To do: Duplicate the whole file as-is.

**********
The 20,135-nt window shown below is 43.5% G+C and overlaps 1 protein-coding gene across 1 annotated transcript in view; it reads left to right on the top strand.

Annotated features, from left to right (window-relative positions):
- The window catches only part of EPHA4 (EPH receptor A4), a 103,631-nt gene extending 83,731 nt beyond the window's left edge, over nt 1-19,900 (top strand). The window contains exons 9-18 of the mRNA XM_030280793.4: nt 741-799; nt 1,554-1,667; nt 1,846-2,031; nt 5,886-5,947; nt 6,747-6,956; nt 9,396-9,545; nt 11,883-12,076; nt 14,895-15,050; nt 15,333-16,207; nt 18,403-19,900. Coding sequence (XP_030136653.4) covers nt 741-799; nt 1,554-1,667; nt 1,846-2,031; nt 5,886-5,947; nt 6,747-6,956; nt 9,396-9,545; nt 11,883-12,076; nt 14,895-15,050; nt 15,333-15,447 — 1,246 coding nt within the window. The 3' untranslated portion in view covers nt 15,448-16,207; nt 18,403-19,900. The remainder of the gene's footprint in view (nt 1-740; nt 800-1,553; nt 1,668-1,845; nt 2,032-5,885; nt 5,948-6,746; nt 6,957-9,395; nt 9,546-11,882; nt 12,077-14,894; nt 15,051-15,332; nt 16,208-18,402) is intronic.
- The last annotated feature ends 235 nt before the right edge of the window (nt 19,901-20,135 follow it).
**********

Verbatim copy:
The 20,135-nt window shown below is 43.5% G+C and overlaps 1 protein-coding gene across 1 annotated transcript in view; it reads left to right on the top strand.

Annotated features, from left to right (window-relative positions):
- The window catches only part of EPHA4 (EPH receptor A4), a 103,631-nt gene extending 83,731 nt beyond the window's left edge, over nt 1-19,900 (top strand). The window contains exons 9-18 of the mRNA XM_030280793.4: nt 741-799; nt 1,554-1,667; nt 1,846-2,031; nt 5,886-5,947; nt 6,747-6,956; nt 9,396-9,545; nt 11,883-12,076; nt 14,895-15,050; nt 15,333-16,207; nt 18,403-19,900. Coding sequence (XP_030136653.4) covers nt 741-799; nt 1,554-1,667; nt 1,846-2,031; nt 5,886-5,947; nt 6,747-6,956; nt 9,396-9,545; nt 11,883-12,076; nt 14,895-15,050; nt 15,333-15,447 — 1,246 coding nt within the window. The 3' untranslated portion in view covers nt 15,448-16,207; nt 18,403-19,900. The remainder of the gene's footprint in view (nt 1-740; nt 800-1,553; nt 1,668-1,845; nt 2,032-5,885; nt 5,948-6,746; nt 6,957-9,395; nt 9,546-11,882; nt 12,077-14,894; nt 15,051-15,332; nt 16,208-18,402) is intronic.
- The last annotated feature ends 235 nt before the right edge of the window (nt 19,901-20,135 follow it).